Future generations caring for our coast


250 local students recently joined forces with the Great Ocean Road Coast Committee (GORCC) and Fisheries Victoria to plant more than 800 indigenous plants as part of an annual event with a long history.

Year 3-4 Students from Torquay College were not afraid to get their hands dirty during the Coastal Stewards Program.
Year 3-4 Students from Torquay College were not afraid to get their hands dirty during the Coastal Stewards Program.

The Coastal Stewards Program (previously known as Dune Edu-Action) has been running for more than 10 years and has enabled thousands of students to make a positive contribution to our coastal environment.

The program aims to teach students to take ownership of their local environment and create generational change.

Phil Armato, Manager at the Queenscliff Marine and Fresh Water Discovery Centre believes it’s crucial to educate future generations to care for our precious coast.

“The program empowers the children to make a difference in their community, and that’s a big deal when you’re only in grade 3 or 4.

“These children are our future leaders, parents and voters. It will pay-off in the long run that they care for their coast,” Mr. Armato said.

Conservation Supervisor Georgie Beale show students how to best protect indigenous plants by surrounding their roots with water crystals.
Conservation Supervisor Georgie Beale show students Tom (left) and Finn how to best protect indigenous plants by surrounding their roots with water crystals.

This year’s program saw grade 3 and 4 students from Torquay College plant indigenous flora along Fisherman’s Beach in 2 hours sessions over three days.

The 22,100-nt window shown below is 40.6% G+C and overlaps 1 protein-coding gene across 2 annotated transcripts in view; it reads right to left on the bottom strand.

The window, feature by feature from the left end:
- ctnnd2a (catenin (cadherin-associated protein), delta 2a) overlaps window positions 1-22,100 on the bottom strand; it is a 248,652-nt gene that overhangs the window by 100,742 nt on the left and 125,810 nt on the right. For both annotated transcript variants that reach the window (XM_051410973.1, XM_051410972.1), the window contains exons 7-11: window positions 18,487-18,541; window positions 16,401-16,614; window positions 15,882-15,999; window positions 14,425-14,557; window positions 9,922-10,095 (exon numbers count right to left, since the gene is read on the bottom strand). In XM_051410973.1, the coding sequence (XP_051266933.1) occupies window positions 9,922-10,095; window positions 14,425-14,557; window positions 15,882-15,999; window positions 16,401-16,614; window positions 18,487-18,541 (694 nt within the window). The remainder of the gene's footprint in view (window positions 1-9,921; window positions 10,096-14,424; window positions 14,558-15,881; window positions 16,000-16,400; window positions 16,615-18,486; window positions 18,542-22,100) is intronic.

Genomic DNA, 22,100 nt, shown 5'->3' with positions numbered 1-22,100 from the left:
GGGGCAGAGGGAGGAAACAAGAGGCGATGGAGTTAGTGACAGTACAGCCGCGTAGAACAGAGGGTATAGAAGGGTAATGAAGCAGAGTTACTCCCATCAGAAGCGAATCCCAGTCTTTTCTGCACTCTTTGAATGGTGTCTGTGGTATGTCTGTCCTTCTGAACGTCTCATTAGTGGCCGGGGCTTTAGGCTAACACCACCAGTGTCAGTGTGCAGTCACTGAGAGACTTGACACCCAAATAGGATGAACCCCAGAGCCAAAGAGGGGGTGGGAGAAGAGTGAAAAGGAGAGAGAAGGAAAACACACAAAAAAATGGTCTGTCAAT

Torquay College teacher Dianne Dendle said the program provides an opportunity for the kids to put their classroom learning into practice.

“We have been learning about biodiversity, sustainability, recycling and marine parks, including how humans impact on these issues.

“Coming out here and getting our hands dirty means what the children have been learning in class becomes relevant and is put into practice,” Ms. Dendle said.

From left to right: Amelia, Ava, and Tahlia from Torquay College enjoy the tree-planting day as part of the Coastal Stewards Program.
From left to right: Amelia, Ava, and Tahlia from Torquay College enjoy the tree-planting day as part of the Coastal Stewards Program.

Ms Dendle also believes the program plays an important part in teaching students to appreciate and care for the environment they live in.

“It is a hands-on activity which means the children can see how the area has been affected, grow a sense of respect and ownership for the environment and make a difference in the community,” she said.

GORCC contributed indigenous plants and gardening equipment to the program, which Conservation Supervisor, Georgina Beale said was a great success.

“The students made a fantastic impact on our coastal environment by planting approximately 800 indigenous plants as well as learning how to protect their local environment.”

Phil Armetto will plant existing shrubbery around the young, indigenous plants to help protect them as they grow.
Phil Armato will plant existing shrubbery around the young, indigenous plants to help protect them as they grow.

For more information about environmental education activities on our coast click here.

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